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statistics_w  Match Editorial
2003 TopCoder Open
Qualification Round 2

Thursday, October 9, 2003


With another day of fierce competition in the books, the 2003 TopCoder Open sponsored by Intel® heads into its opening round. 600+ coders battled furiously for the 200 advancing spots. Many competitors, who hadn't qualified on Tuesday, came back to try and change their fate. The new unrated coders, covered in a veil of mystery, sparked much attention. Each could potentially be the next SnapDragon or Tomek. At 10:00 the round began, and submissions started flying in. Minutes into the competition, many were already testing their medium problem. Things changed once the hards were opened. Average submission frequency remained low for a good 20-30 minutes. It wasn't until the last 10 minutes, that most rooms had point totals in the thousands. Unfortunately, many of these scores were inflated. In a rush to claim a seat in the tournament, many coders hastily submitted incorrect solutions. Only 13 level 3 submissions withstood systests. Once the dust had settled, coders who accurately completed the first two in an average amount of time would move on. Others will compete vicariously through the victors.

The Problems

LetterFreq discuss it
Used as: Division One - Level One:
Value 250
Submission Rate 545 / 578 (94.29%)
Success Rate 516 / 545 (94.68%)
High Score leadhyena_inran for 249.42 points (1 mins 22 secs)
Average Score 222.39 (for 516 correct submissions)

This easy was a classic loop and process problem. Here we are looking for letters, insensitive to case. To solve it, we allocate an array of integers, which will keep track of the letters seen. Java code follows:

public int[] getFreqs(String[] doc) {
   int[] ret = new int[26]; //for tallying
      for (int i = 0; i < doc.length; i++) {
         doc[i] = doc[i].toUpperCase(); //case-insensitive
      for (int j = 0; j < doc[i].length(); j++) {
         if (Character.isLetter(doc[i].charAt(j) ) ) ret[doc[i].charAt(j)-'A']++;
   } return ret;

Mandelbrot discuss it
Used as: Division One - Level Two:
Value 450
Submission Rate 457 / 578 (79.07%)
Success Rate 378 / 457 (82.71%)
High Score frypan for 437.66 points (4 mins 47 secs)
Average Score 331.28 (for 378 correct submissions)

As directed by the problem, we must check each integer x in [0,max] to determine whether the given complex value is in the Mandlebrot set. The check consists of testing if the magnitude of z(x) is at most 2, for each x. To aid in this matter, the problem has provided a recurrence defining the value of z(x) inductively:

           z(0)   = c
           z(x+1) = z(x)*z(x) + c
Beginning with z(0)=c, we can iteratively compute the values of z(x) for all pertinent x, and test for magnitudes above 2. Java code follows:
public int iterations(int max, double origa, double origb) {
   double a = origa, b = origb;
   for (int i = 0; i <= max; i++) {
      if (Math.sqrta*a+b*b)>2) return i;
      double tempa = (a*a-b*b)+origa;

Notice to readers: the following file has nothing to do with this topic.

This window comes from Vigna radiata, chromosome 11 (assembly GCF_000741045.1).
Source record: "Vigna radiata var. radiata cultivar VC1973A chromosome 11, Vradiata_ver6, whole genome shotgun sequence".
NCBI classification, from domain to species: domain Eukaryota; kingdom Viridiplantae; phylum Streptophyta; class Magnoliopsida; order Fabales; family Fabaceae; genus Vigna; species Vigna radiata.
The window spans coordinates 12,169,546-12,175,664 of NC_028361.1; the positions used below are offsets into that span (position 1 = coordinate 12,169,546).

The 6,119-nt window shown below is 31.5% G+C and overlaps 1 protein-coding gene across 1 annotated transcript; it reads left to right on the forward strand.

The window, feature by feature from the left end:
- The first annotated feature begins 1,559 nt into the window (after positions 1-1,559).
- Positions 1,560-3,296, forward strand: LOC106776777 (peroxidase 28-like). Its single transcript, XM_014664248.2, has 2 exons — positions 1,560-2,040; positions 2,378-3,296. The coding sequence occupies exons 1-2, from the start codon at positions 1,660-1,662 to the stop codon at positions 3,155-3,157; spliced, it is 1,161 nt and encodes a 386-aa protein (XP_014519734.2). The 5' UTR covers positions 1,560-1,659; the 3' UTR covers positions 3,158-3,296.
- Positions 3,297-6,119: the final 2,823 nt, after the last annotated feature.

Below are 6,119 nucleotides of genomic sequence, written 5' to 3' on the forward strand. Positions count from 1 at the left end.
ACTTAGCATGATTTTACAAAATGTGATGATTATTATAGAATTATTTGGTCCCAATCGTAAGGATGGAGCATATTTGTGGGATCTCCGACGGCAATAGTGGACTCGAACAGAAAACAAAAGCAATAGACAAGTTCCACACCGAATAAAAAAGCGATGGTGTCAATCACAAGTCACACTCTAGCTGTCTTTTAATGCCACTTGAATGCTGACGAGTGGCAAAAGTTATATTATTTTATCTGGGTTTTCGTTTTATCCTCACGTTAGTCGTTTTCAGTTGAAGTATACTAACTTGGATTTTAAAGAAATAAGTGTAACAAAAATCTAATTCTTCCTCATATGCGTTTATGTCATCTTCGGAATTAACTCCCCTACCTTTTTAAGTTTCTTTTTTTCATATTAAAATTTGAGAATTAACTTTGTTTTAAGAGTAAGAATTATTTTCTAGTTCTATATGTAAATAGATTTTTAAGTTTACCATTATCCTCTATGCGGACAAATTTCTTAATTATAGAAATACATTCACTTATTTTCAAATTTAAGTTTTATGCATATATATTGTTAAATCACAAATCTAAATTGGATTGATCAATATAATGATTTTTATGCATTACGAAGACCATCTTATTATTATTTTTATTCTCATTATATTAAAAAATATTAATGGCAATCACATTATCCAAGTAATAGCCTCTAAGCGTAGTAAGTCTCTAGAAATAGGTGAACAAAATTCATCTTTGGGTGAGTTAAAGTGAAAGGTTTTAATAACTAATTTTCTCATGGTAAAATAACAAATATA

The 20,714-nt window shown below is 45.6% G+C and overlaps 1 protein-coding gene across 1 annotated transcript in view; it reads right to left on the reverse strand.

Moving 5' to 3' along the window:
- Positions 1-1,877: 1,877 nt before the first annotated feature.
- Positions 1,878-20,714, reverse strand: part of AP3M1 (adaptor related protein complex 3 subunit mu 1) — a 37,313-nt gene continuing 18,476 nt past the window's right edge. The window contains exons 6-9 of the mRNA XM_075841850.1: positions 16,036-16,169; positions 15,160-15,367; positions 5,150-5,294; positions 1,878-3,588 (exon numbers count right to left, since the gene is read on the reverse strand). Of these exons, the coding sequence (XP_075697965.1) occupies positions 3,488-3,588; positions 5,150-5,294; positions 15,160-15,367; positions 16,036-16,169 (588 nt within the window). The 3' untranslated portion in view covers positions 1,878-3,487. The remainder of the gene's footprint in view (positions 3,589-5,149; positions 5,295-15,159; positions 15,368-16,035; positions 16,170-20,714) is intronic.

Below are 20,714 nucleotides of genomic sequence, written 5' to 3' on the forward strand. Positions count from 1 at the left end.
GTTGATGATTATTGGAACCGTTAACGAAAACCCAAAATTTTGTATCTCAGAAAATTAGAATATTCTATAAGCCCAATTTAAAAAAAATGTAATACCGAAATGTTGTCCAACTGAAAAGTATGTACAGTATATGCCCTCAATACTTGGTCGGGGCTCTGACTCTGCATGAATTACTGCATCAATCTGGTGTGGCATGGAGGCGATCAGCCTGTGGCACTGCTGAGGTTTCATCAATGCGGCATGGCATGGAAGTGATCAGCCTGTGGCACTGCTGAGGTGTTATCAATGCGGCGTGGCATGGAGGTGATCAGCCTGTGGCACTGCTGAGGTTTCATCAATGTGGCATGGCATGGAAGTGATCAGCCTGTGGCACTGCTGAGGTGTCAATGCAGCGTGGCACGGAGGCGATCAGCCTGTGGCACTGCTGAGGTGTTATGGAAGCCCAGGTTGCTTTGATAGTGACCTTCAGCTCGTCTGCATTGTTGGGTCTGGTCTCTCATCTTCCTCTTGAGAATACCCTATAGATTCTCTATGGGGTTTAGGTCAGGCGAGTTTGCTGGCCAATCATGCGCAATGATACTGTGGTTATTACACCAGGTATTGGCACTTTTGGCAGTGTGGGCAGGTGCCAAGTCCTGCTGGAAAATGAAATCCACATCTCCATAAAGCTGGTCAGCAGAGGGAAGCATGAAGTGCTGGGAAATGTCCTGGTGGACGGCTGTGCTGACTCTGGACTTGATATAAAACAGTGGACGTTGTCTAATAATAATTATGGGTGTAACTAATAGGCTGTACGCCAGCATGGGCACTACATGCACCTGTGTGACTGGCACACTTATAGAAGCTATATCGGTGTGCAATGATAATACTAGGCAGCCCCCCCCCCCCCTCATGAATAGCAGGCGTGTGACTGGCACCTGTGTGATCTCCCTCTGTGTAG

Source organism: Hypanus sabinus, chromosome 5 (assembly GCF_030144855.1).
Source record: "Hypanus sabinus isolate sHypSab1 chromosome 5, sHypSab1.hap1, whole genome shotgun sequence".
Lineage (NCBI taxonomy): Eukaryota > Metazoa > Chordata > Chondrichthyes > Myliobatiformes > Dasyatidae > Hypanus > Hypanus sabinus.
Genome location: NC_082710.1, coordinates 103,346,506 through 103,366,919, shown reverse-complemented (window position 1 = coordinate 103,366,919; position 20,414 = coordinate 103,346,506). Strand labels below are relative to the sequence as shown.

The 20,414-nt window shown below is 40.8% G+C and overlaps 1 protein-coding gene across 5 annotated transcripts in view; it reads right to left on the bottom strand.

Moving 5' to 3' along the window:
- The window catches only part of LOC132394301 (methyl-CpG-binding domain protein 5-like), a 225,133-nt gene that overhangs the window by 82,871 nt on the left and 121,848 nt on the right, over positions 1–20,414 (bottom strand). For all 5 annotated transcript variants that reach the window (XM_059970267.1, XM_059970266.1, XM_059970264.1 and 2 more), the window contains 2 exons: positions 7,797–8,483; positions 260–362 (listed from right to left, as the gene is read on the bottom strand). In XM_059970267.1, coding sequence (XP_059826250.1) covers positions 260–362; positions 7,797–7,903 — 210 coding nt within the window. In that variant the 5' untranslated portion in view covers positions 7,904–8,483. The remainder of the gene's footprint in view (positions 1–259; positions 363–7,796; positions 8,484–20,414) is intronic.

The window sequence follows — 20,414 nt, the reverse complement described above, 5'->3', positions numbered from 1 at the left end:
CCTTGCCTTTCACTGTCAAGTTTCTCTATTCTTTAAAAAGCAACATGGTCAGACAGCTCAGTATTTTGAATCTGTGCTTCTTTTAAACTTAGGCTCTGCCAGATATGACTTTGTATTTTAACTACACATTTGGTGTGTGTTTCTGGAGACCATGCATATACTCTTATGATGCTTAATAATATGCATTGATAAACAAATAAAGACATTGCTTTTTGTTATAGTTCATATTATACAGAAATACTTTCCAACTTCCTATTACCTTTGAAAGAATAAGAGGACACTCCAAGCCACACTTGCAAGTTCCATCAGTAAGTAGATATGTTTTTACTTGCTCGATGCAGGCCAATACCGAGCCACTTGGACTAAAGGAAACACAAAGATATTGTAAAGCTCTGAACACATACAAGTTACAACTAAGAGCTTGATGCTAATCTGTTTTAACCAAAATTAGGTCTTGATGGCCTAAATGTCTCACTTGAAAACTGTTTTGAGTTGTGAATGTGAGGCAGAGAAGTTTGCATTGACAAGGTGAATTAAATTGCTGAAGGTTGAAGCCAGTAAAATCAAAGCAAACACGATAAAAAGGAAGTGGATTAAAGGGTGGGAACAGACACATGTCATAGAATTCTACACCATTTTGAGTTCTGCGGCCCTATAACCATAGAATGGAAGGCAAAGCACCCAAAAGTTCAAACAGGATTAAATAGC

b =  2*a*b+origb; 
      a = tempa;
   } return -1;
Alternatively, we could have computed z(x) recursively, but this could take some extra doing, seeing as a complex value need be passed through the call chain. Many coders accidently computed z(x+1)=z(x)*z(x)+z(x), generating multiple questions about incorrect test cases.

BitmapToGraph discuss it
Used as: Division One - Level Three:
Value 1050
Submission Rate 63 / 578 (10.90%)
Success Rate 13 / 63 (20.63%)
High Score Jan_Kuipers for 586.28 points (31 mins 1 secs)
Average Score 464.74 (for 13 correct submissions)

The hard clearly stood out from the rest, in terms of required code amount. In this problem, we must turn character input into a graph, and return edge information. The heart of the solution loops over each character of the input, and determines whether it is a node. If so, check all neighboring squares for edges, and traverse all paths to their ends. Traversals were done both recursively and iteratively by competitors, both with varied success. The most significant issue was accounting for loops, so as to not count them twice at a node. Simply removing all traversed edge characters will not work, since multiple edges may share edge characters. To avoid such a problem, I marked all edge characters used while processing a single node. Once done processing the node, I removed all markings. This way, the edges would remain, if needed by another node.

To handle the return value sorting, I used the built in String sorting features. This required some doing, do to varying number lengths. Lets say I was storing each piece of edge data as "dest:len". Simply sorting the strings could produce incorrect results since a string like "10:4" would lexicographically occur before "2:4". To alleviate this issue, I stored all the numbers using a DecimalFormat that forced them to be at least 10 characters in length. This was done with code similar to the following:

   int dest = something, len = somethingelse;
   DecimalFormat df = new DecimalFormat("000000000");
Such a method will correctly format the strings, and produce the necessary sorting method using the native string comparator.

By brett1479
TopCoder Member